This is especially true if we live together, have children together, share pets or have stressful jobs. The activities of life can overshadow the interactions of the relationship.
But there are clear signs when the relationship isn’t working. It’s just that these signs may have existed in our parents’ relationship—and in relationships we saw all around us. So we may have taken these symptoms of a dysfunctional relationship as just the way a normal relationship acts.
These symptoms aren’t normal and we shouldn’t take them as normal.
So here are the signs:
1. Relationships let you relax. If your relationship isn’t letting you relax, the relationship isn’t working. Relationships exist because they let us relax. A lone Neanderthal is going to be just a bit more nervous than one in a trusting relationship. In other words, if the presence of your partner doesn’t soothe you, doesn’t provide some comfort, it isn’t serving the purpose of a relationship. It may be serving a different purpose and that may be something you need to look at.
2. As one of my teachers once said, “Once you are walking on eggshells, the relationship is over.” If you can’t comfortably communicate with your partner, about most things, and you can’t find some way to talk about some things, you aren’t in a relationship. Again, you might be in an economic arrangement or a living arrangement or a co-parenting arrangement but you are not in a relationship.
3.One or both of you does not keep agreements.
An agreement can be as simple as what time you are both going to leave the house to as complicated as a financial agreement or an agreement to be sexually exclusive. The first task is to actually create an agreement. This requires that someone put forth a verbal agreement and the other person agrees, verbally, to that agreement. Alternatively, the next step may be to put the agreement in writing. Whether the agreement gets committed to writing or not, the agreement must be articulated and then agreed upon and then, of course, kept by both parties. If one person does not keep the agreement, and either the agreement is important to one or both parties or a less important agreement is repeatedly disregarded, the relationship will be jeopardized.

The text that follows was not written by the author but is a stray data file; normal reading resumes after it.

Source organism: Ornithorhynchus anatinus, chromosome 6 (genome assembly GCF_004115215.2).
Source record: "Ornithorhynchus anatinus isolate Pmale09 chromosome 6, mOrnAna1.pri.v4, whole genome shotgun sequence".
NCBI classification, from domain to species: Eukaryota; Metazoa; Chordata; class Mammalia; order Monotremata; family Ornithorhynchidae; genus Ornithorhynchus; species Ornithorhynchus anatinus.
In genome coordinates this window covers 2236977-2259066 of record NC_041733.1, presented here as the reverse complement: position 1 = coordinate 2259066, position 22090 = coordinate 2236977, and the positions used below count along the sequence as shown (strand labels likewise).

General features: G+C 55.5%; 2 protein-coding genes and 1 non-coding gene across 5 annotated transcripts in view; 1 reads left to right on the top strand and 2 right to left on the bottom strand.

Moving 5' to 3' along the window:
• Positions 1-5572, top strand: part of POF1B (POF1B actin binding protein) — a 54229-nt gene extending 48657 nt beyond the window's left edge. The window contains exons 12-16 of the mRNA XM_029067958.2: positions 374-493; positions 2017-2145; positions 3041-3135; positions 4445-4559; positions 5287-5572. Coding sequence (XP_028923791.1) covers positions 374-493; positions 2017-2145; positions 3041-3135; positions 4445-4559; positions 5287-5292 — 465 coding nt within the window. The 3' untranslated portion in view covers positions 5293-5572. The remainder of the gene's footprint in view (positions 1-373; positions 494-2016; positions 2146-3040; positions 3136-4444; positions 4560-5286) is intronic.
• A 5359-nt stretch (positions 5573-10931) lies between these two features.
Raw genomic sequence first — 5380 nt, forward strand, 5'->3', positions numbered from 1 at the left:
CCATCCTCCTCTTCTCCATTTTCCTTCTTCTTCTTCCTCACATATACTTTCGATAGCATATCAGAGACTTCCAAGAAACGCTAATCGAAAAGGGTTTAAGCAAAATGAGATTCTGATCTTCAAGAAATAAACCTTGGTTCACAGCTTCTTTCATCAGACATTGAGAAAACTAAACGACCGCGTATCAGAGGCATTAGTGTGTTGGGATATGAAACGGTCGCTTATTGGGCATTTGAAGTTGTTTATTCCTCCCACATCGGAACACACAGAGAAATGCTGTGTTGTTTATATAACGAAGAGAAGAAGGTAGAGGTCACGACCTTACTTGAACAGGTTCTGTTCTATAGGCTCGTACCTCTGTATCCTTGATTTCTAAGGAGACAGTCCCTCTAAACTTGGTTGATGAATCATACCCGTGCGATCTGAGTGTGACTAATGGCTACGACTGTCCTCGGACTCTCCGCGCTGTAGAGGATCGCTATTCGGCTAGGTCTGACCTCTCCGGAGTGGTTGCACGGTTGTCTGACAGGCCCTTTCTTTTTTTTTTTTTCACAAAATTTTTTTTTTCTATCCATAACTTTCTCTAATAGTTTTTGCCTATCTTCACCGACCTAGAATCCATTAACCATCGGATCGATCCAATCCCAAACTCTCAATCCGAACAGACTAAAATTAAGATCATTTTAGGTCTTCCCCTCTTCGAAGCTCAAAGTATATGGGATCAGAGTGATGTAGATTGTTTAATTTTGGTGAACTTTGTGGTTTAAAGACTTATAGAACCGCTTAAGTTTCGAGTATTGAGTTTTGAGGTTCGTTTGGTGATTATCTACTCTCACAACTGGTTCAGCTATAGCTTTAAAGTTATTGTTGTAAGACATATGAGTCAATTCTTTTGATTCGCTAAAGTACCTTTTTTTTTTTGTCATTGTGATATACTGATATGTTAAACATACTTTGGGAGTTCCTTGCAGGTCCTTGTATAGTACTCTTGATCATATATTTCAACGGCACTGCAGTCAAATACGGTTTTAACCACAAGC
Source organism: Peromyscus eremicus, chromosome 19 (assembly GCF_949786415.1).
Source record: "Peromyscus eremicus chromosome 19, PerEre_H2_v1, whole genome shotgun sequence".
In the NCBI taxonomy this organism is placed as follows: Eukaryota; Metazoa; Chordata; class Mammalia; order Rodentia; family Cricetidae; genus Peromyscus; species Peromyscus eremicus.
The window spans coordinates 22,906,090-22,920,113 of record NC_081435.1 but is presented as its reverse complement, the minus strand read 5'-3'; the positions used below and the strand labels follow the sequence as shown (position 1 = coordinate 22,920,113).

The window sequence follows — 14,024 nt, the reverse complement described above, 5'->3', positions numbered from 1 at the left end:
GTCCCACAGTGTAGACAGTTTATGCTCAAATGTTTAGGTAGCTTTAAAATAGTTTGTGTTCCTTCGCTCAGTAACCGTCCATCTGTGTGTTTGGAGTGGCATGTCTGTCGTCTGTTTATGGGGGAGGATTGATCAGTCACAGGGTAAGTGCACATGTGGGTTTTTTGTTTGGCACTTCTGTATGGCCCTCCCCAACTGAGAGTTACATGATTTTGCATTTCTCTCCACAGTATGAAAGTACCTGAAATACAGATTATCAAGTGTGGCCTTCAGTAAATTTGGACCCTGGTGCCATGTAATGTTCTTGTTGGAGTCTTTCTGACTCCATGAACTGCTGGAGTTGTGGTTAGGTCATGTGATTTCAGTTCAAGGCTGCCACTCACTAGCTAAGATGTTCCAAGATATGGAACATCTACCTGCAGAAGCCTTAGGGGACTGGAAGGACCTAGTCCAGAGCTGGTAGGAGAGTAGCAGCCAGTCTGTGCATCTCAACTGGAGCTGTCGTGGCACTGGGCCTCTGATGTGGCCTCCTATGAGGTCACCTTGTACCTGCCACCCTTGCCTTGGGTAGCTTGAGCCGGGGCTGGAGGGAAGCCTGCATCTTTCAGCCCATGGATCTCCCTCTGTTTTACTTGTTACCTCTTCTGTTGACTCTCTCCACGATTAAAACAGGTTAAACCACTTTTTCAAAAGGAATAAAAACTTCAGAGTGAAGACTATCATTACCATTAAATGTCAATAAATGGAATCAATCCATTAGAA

4.One of you (both of you?) uses the silent treatment.
The silent treatment is when one person in a relationship refuses to recognize, acknowledge or speak to the other. Of course, sometimes we can be so hurt or so angry that we can barely look at the person who hurt or angered us. But, in order to show up as a mature person with functional relationships skills, we need to use the tool of the Time Out rather than the silent treatment.
Time Out is when we ask for time out from interacting in the relationship. Time Out is structured. It involves one person declaring a Time Out either by saying they want a Time Out or by crossing one index finger over the other to form the letter “t.” All involvement must stop at that point. No one speaks or gestures or in any way attempts to communication.
The difference between a Time Out and the silent treatment in an intimate relationship is that you both agree—ahead of time—to allow the Time Out to not go more than 24 hours. You agree to meet after 24 hours to talk. If you really can’t resume a dialogue at 24 hours, you at least must meet to say that. And then agree upon a time to meet again within 24 hours. It is important that the Time Out NOT be open-ended but, instead, last for an agreed upon length of time.
5.One or both of you is unable to soothe themselves.
The Time Out requires that you both—but especially the person who must wait out the Time Out at the behest of the other—be able to soothe themselves. Another way to say this is that when we are in a relationship, we need to meet our own needs when our partner is, for any reason, unable to meet our needs, and by meeting our needs, calm ourselves to at least some extent.
6.One of you or both of you is unable to accept “No” for an answer.
7.One of you or both of you is "showing up needless and wantless."
Another way to say this is that at least one of you is not showing up representing some or all of a normal range of wants and needs.
Pia Mellody has defined codependency as "showing up needless and wantless." One way this might look is that someone may not be honestly representing their needs. For instance, they might turn down dessert and then be sneaking food, eating powdered sugar doughnuts at 3 A.M. when no one is around. Another example might be one or both people are no longer showing up representing their sexual needs and then surreptitiously fulfilling their needs on their own or with someone outside the relationship.
8.You treat your partner—or your partner treats you—in ways that are impolite, disrespectful or downright abusive.
Do you recognize any of these signs? You have probably seen a few of them in the relationships of your parents or people in your sphere. Do you recognize any of them in your relationship? Do you recognize more than a few of them in your relationship? If you do, you need to consider rethinking—even reclassifying—your relationship. It may simply be an arrangement. You might want to think about just what the arrangement is, what needs it is fulfilling and what needs it is not fulfilling, and whether or not you want to continue with it.
The “biological imperative”
Relationship has been called a “biological imperative.” What that means is that we are biologically compelled to meet, mate and reproduce. But it may also mean that we are tribal and we are compelled to pair up, form partnerships and, eventually, tribes. These partnerships are meant to satisfy needs, the most important among those needs being the first one, the need to relax.
So, ask yourself, when you are with your partner, or when you think of your partner’s presence in your life, how relaxed are you able to be?